Performance & drive
What it’s like to drive, and how quiet it is
Engine, 0-60mph and gearbox
All of the Ford Puma's engines are 1.0-litre petrols and all but one have 48-volt mild hybrid electric vehicle (mHEV) technology. This can shut the engine off to save fuel when you’re coming to a stop, while keeping the steering and air-conditioning supplied with power. Then, as you engage a gear, the engine fires itself back into life in the blink of an eye, and a small electric motor adds a bit of zip to help you on your way.
Even the entry-level Ecoboost mHEV 125 proved able to accelerate from 0-60mph in 9.5sec in our tests – far quicker than any Nissan Juke or the Volkswagen T-Roc 1.0 TSI. It also pulls reasonably well from low revs, although the more powerful Ecoboost mHEV 155 version is much faster. This can hit 60mph from a standstill in just 8.5sec, making it as nippy as much pricier small SUVs, such as the Audi Q2 35 TFSI.
The only engine that doesn't have mild hybrid assistance is also an Ecoboost 125, but it comes with a seven-speed automatic, rather than six-speed manual, gearbox. Indeed, if you don't want to change gear yourself, this is your only option. It’s the slowest in the lineup, but not by much; official figures suggest it can manage 0-62mph in 10.2sec.
Suspension and ride comfort
If ride comfort is a top priority, you’d be better off looking at the Skoda Kamiq or T-Roc. Both have softer suspension, which means you feel less impact from lumps and bumps as they pass beneath the car.
Mind you, the Puma is far from a bone-shaker in its more comfort-oriented Titanium trim. It just follows the contours of the road more closely than the T-Roc or Kamiq, and there's a positive trade-off: better body control equals less unwanted bouncing along undulating country lanes. We think most buyers will quite like the compromise, which is better-judged than the jiggly Juke's.
ST-Line and ST-Line X models have a stiffer sports suspension for an even firmer ride. Even this never gets uncomfortable, and while we'd recommend sticking with 17in or 18in wheels, the largest 19in alloys don't make the ride too harsh, either.
If you enjoy driving, the Puma will really win your heart. It's super nimble by small SUV standards and you’ll notice this agility whether you’re merely scooting around a roundabout or flying down your favourite country lane.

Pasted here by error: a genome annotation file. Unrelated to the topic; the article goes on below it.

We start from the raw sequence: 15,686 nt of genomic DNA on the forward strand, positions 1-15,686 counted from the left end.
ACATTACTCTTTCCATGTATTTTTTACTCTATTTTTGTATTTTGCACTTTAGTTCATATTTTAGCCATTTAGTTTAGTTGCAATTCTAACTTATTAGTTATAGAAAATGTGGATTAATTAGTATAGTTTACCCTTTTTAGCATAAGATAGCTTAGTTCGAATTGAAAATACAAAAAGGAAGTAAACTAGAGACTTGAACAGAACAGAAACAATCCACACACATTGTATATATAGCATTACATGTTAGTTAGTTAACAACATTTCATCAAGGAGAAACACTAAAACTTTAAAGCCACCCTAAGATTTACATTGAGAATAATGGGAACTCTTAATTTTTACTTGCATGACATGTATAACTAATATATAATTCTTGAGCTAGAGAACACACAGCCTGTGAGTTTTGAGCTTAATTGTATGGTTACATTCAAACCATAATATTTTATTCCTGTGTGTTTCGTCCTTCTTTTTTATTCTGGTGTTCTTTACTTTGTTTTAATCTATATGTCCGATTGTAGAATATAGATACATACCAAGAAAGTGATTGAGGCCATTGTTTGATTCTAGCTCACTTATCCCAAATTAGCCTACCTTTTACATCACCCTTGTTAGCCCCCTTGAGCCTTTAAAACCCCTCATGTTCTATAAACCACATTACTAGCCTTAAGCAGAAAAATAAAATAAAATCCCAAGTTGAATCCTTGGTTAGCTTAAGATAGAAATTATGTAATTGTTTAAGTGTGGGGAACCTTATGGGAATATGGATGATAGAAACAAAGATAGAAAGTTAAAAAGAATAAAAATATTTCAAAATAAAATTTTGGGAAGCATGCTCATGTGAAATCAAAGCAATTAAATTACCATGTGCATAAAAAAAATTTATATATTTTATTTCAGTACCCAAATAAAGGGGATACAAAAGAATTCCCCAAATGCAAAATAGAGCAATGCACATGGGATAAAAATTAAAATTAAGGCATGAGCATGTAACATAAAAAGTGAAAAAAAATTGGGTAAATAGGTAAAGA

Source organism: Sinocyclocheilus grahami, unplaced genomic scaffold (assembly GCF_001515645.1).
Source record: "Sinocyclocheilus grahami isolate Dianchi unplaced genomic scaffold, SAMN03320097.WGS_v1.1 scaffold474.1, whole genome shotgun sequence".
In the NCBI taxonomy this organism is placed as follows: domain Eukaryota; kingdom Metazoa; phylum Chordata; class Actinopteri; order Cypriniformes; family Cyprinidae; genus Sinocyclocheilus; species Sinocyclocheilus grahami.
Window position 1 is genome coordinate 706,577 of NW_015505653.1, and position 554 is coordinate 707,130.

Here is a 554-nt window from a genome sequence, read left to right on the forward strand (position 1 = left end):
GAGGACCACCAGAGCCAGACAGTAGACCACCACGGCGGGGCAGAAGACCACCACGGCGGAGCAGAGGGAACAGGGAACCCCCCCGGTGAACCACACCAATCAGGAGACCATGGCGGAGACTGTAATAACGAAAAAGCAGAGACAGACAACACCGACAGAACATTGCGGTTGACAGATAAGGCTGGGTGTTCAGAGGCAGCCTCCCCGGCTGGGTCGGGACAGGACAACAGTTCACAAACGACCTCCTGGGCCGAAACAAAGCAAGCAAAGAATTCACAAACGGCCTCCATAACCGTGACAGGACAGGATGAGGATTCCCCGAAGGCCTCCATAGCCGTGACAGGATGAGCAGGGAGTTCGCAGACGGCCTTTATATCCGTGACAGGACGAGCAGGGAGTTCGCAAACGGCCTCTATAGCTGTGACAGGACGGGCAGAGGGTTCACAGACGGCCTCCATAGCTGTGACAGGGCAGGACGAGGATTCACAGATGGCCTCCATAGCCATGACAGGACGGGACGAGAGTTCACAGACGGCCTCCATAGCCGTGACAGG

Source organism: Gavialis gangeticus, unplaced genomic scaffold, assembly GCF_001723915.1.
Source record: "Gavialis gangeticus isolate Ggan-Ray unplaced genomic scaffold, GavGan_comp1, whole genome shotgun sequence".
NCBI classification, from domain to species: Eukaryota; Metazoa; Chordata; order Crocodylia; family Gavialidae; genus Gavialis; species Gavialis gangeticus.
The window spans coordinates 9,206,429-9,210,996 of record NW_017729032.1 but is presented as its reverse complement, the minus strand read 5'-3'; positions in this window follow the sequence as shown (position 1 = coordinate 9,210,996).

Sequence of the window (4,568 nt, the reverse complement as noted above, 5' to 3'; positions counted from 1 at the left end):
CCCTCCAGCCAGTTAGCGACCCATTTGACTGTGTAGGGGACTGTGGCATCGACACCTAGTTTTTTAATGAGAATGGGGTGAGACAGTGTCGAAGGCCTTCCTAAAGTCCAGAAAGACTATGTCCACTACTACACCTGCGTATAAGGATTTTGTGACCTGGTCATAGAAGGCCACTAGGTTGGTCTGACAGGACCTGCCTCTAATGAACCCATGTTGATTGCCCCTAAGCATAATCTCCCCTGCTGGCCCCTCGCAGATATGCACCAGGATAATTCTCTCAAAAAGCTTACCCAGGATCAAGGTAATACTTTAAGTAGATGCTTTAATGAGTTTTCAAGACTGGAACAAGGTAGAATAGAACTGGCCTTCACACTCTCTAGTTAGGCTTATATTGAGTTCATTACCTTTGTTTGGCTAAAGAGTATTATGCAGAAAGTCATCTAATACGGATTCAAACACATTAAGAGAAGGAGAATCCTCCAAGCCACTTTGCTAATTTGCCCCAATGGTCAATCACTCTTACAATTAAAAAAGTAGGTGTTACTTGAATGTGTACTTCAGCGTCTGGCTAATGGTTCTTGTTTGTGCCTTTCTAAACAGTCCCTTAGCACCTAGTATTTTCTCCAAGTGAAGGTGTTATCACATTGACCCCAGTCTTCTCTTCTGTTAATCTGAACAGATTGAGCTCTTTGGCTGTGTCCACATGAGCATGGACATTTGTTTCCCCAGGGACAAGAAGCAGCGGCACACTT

To experience the Puma at its most entertaining, you'll need to go for one of the ST-Line models to get sports suspension. This helps to keep the body more upright when cornering, although even entry-level Titanium versions dart into bends more eagerly than the competition.
Then there’s the steering. It gives you a far better sense of connection to the front wheels than you get from a Juke or even a Kamiq – again, something you can appreciate whether you're driving on quicker roads or simply nipping about town.
Noise and vibration
If you’re after a peaceful life, there are certainly quieter small SUVs than the Puma. Its engines have a slightly sporty rasp and there’s also a fair amount of tyre roar at a steady 70mph – especially with 18in or 19in wheels fitted.
So, if you spend a lot of time on the motorway, the T-Roc and the Kamiq will do a much better job of keeping unwanted noise from reaching your ears. On the other hand, the Puma’s precise, snickety gearshift, feelsome clutch pedal and progressive brakes make it a really easy car to drive smoothly. Although the slick manual is our pick, the seven-speed automatic gearbox that's available with the 1.0 Ecoboost 125 engine is also smooth.
The Puma’s stop-start system also goes about its business incredibly unobtrusively – you barely even notice when the engine switches off and on.
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